There were definitely some snags en route to the launch of SuziLlo Designer Backpacks. The first crack at a prototype was more parachute than backpack. The PowerPoint presentation in front of the investor panel wasn’t exactly polished. And a communication error with the manufacturer led to some of the packs’ reflective silver fabric being sewn wrong side out.
But given that the company was started by two sixth graders, you can hardly fault them for a few stumbles.
Logan Richards and Suzy Mahlman are the co-founders of SuziLlo, a company created through the Young Entrepreneurs Academy (YEA!) offered by the Bellevue Chamber of Commerce. The program, which is accepting applications for the start of its third year, is open to students from sixth to twelfth grades.
The seven-month, after-school program meets weekly and takes students through the process of creating a business or social movement.
It begins with brainstorming unmet needs that the entrepreneurs want to fill, whether it’s an app, a service, a physical product or an organization working toward a worthy cause.
The students learn how to do market research, develop and present a business plan to potential investors, share their product at a trade show, and wend their way through the regulatory and financial hoops needed to establish their business. Students are assisted by business professionals who serve as mentors.
“They don’t have to know what they want to do when they come, they just have to want to be entrepreneurial,” said Betty Capestany, president and chief executive officer of the Bellevue Chamber of Commerce. YEA! is a national program active in more than 100 communities in 38 states.
Logan and Suzy, who are now in eighth grade at Bellevue’s Tillicum Middle School, found that backpacks sold commercially were either too small to fit their books or too large and heavy to cram into school lockers. So they decided to create a lightweight, waterproof, expandable backpack.
Then they had to build it.
“We tried to make it ourselves and it didn’t work,” said Logan. “We didn’t use a pattern. We cut stuff up and sewed it together and it was a parachute.”
Seattle Fabrics, which is where they found the material for the packs, recommended a professional prototype maker who helped them get started. From the prototype, they were able to figure out a price-per-unit and draft a detailed business plan.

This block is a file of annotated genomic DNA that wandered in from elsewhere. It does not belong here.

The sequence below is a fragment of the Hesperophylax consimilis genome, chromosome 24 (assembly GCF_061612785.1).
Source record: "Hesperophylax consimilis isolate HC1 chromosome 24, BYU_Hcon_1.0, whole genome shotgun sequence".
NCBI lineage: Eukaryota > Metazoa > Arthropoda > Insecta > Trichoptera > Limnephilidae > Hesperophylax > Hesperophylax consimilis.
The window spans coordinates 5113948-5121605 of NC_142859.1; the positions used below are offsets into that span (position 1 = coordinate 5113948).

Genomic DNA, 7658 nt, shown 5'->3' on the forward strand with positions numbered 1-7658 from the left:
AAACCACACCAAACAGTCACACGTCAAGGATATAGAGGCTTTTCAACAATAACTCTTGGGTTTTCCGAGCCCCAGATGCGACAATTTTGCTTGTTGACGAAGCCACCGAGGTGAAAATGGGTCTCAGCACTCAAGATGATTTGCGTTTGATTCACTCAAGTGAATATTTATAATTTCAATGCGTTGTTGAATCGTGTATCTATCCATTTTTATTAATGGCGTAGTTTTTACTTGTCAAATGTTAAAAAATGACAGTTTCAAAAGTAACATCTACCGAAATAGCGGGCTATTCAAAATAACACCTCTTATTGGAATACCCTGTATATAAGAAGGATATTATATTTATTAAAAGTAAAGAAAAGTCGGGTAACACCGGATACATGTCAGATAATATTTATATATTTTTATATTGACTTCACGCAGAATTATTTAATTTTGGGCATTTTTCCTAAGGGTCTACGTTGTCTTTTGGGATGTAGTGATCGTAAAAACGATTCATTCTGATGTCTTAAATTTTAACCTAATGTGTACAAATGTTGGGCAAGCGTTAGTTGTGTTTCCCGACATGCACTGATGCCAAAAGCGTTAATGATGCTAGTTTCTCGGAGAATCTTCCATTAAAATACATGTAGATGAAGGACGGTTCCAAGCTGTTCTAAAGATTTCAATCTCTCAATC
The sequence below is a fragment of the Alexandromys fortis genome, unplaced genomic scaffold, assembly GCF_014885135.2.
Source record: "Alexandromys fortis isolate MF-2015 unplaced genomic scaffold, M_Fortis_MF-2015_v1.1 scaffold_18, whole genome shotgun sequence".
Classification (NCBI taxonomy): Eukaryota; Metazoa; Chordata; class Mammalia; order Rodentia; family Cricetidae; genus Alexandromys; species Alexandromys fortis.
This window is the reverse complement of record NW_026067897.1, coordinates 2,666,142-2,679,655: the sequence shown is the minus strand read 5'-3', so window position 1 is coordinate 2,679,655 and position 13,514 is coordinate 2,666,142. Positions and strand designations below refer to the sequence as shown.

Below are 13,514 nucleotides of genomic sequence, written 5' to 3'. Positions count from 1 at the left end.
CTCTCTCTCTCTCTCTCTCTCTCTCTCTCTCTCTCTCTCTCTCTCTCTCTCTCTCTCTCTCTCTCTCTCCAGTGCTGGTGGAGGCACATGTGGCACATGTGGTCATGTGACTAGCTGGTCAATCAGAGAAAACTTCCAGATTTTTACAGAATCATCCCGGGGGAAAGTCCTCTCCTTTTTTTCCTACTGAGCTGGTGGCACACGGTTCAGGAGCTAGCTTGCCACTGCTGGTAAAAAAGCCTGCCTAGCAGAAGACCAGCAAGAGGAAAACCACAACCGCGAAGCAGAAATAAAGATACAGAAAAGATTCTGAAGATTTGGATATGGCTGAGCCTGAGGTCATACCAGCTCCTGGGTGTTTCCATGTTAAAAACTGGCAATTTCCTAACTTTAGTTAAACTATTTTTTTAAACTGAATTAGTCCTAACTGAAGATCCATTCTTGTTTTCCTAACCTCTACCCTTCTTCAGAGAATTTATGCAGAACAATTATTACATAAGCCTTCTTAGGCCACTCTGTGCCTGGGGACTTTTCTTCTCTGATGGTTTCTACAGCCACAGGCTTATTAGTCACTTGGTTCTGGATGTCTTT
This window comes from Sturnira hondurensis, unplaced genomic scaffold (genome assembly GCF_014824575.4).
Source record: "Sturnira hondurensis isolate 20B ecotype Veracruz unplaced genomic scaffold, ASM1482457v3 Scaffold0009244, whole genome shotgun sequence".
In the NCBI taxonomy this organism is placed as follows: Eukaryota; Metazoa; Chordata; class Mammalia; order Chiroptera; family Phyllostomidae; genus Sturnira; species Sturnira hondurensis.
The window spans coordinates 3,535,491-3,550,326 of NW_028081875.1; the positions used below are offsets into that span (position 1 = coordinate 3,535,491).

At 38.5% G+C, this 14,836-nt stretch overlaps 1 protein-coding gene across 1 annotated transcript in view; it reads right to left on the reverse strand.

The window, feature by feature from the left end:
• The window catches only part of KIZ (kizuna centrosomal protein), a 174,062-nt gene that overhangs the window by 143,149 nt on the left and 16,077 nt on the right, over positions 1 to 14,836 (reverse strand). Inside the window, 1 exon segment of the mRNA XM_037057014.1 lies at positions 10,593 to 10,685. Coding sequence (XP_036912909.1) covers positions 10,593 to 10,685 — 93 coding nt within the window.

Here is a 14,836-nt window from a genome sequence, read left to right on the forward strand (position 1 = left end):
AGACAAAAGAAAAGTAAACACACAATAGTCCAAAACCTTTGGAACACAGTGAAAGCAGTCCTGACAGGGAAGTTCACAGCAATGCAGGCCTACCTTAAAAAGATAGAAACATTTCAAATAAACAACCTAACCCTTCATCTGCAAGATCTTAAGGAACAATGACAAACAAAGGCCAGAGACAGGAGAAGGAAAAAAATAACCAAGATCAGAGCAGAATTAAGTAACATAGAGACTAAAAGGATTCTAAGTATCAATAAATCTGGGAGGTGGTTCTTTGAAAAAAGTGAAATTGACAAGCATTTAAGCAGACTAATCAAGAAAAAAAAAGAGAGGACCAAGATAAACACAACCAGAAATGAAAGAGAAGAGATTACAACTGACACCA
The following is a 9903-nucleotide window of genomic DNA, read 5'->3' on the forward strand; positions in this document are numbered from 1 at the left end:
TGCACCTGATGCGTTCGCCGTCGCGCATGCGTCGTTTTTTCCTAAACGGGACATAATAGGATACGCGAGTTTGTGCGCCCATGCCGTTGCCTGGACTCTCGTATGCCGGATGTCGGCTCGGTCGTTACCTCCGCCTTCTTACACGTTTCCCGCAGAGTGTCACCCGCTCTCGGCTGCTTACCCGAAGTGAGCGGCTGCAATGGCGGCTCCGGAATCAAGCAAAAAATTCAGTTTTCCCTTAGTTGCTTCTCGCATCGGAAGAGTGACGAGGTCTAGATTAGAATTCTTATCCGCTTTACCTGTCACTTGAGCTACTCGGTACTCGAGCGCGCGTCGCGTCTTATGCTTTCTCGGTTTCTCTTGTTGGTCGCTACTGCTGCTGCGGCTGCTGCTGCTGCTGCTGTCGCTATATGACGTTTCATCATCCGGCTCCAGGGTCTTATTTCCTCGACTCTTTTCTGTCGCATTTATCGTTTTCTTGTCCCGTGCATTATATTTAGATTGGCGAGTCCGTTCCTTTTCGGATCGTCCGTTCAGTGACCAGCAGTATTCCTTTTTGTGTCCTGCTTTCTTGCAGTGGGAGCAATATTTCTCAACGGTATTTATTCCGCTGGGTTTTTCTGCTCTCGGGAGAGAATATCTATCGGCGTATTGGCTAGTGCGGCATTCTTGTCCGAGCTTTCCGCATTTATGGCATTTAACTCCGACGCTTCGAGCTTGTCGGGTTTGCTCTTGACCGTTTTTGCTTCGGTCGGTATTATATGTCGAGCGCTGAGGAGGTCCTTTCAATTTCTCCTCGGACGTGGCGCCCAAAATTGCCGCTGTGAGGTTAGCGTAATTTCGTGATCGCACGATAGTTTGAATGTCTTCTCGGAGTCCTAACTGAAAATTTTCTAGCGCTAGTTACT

Unfortunately they spent more time on the written plan than fine-tuning the presentation of their strategy. So when they made their pitch to the investor panel convened by the entrepreneur program, SuziLlo was among the teams awarded the lowest amount of startup funding: $200.
“I was sad,” said Suzy, “but everyone else was older than us and had more experience with businesses.”
The YEA! program was ending soon after the pitch, and it was up to the girls to keep the project going. So team SuziLo turned to the internet for help.
They borrowed a phone from Suzy’s mom to shoot a video, wrote the story of their business, and created a Kickstarter campaign to raise the funds they needed to do a first round of production. People were asked to donate $10 and receive a thank-you note, or buy a pack for $60.
In 30 days, the online campaign raised $2,030, beating their goal by more than $100.
The entrepreneurs found a manufacturer in Tukwila to sew the backpacks and they produced 100 packs in black and combinations of blue, purple and pink.
From there the girls created a homepage, a Facebook page and began offering their backpacks through Amazon. Each step took more time, work and hassle than expected, Suzy and Logan said. But now the business is profitable and the girls are trying to decide whether to do another production run once their current supplies run out.
Another YEA! participant, Alex Erling, did better with the investor panel.
Alex, who was in seventh grade when he enrolled in the program, landed $600 from the investors to start Brute Jute, a business selling reusable shopping bags made out of jute, a strong, environmentally-sustainable, natural fiber. Alex was inspired to create the bags based on his own frustration unpacking sagging, plastic grocery bags and because of his concern about plastic pollution.
Now a ninth-grade student at Bellevue Big Picture School, Alex is promoting Brute Jute on his company homepage, Facebook, Pinterest and Amazon. Online technology has been useful throughout the endeavor.
“It’s much easier nowadays to market and spread the word, and to find suppliers,” Alex said.
All of the students were glad for the opportunity to test their entrepreneurial chops through YEA!
“At the beginning [of the program] we were both really shy and didn’t want to talk to anyone,” Logan said. “Now I can make presentations without starting to shake. I can call people now that I don’t know.”
For more information on the Young Entrepreneurs Academy offered through the Bellevue Chamber of Commerce, contact Kim Fredericks at 425-213-1211. The program costs $495 per student and scholarships are available. Interested students can download the application or apply online. The application deadline for the 2015-16 program is Sept. 30, 2015.